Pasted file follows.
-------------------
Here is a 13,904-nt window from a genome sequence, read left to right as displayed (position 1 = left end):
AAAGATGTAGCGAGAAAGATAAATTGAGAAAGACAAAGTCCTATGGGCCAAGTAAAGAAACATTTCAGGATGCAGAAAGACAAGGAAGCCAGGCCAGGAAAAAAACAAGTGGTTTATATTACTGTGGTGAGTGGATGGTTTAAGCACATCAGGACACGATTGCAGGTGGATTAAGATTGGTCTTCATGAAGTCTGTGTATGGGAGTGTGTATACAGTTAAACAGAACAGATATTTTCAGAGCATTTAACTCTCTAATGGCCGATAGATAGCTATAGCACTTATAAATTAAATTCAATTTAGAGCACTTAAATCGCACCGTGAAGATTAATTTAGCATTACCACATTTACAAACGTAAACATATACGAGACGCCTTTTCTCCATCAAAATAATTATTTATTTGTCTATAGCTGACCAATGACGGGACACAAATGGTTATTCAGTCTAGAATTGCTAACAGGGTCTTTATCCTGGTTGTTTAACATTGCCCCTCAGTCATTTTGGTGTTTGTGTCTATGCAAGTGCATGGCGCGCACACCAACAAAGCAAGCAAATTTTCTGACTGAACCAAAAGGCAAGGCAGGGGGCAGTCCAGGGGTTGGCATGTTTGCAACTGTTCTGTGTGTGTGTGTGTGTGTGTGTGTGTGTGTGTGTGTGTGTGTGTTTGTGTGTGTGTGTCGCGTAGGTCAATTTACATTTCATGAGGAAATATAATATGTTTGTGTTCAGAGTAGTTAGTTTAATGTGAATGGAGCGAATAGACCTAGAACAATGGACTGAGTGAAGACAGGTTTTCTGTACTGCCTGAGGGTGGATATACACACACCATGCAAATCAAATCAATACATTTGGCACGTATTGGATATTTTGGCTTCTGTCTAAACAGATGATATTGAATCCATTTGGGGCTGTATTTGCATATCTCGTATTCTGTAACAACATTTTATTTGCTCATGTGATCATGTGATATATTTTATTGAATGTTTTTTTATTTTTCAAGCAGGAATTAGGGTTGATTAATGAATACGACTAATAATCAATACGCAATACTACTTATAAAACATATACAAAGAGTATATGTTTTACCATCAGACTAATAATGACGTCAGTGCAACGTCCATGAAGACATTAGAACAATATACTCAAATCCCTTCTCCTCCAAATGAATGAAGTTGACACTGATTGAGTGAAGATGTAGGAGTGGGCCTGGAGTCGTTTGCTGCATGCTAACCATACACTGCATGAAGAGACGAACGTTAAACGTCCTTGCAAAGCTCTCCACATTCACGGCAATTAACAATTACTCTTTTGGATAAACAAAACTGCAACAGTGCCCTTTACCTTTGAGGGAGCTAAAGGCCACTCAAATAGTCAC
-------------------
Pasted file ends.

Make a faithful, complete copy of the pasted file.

Here is a 13,904-nt window from a genome sequence, read left to right as displayed (position 1 = left end):
AAAGATGTAGCGAGAAAGATAAATTGAGAAAGACAAAGTCCTATGGGCCAAGTAAAGAAACATTTCAGGATGCAGAAAGACAAGGAAGCCAGGCCAGGAAAAAAACAAGTGGTTTATATTACTGTGGTGAGTGGATGGTTTAAGCACATCAGGACACGATTGCAGGTGGATTAAGATTGGTCTTCATGAAGTCTGTGTATGGGAGTGTGTATACAGTTAAACAGAACAGATATTTTCAGAGCATTTAACTCTCTAATGGCCGATAGATAGCTATAGCACTTATAAATTAAATTCAATTTAGAGCACTTAAATCGCACCGTGAAGATTAATTTAGCATTACCACATTTACAAACGTAAACATATACGAGACGCCTTTTCTCCATCAAAATAATTATTTATTTGTCTATAGCTGACCAATGACGGGACACAAATGGTTATTCAGTCTAGAATTGCTAACAGGGTCTTTATCCTGGTTGTTTAACATTGCCCCTCAGTCATTTTGGTGTTTGTGTCTATGCAAGTGCATGGCGCGCACACCAACAAAGCAAGCAAATTTTCTGACTGAACCAAAAGGCAAGGCAGGGGGCAGTCCAGGGGTTGGCATGTTTGCAACTGTTCTGTGTGTGTGTGTGTGTGTGTGTGTGTGTGTGTGTGTGTGTGTGTTTGTGTGTGTGTGTCGCGTAGGTCAATTTACATTTCATGAGGAAATATAATATGTTTGTGTTCAGAGTAGTTAGTTTAATGTGAATGGAGCGAATAGACCTAGAACAATGGACTGAGTGAAGACAGGTTTTCTGTACTGCCTGAGGGTGGATATACACACACCATGCAAATCAAATCAATACATTTGGCACGTATTGGATATTTTGGCTTCTGTCTAAACAGATGATATTGAATCCATTTGGGGCTGTATTTGCATATCTCGTATTCTGTAACAACATTTTATTTGCTCATGTGATCATGTGATATATTTTATTGAATGTTTTTTTATTTTTCAAGCAGGAATTAGGGTTGATTAATGAATACGACTAATAATCAATACGCAATACTACTTATAAAACATATACAAAGAGTATATGTTTTACCATCAGACTAATAATGACGTCAGTGCAACGTCCATGAAGACATTAGAACAATATACTCAAATCCCTTCTCCTCCAAATGAATGAAGTTGACACTGATTGAGTGAAGATGTAGGAGTGGGCCTGGAGTCGTTTGCTGCATGCTAACCATACACTGCATGAAGAGACGAACGTTAAACGTCCTTGCAAAGCTCTCCACATTCACGGCAATTAACAATTACTCTTTTGGATAAACAAAACTGCAACAGTGCCCTTTACCTTTGAGGGAGCTAAAGGCCACTCAAATAGTCAC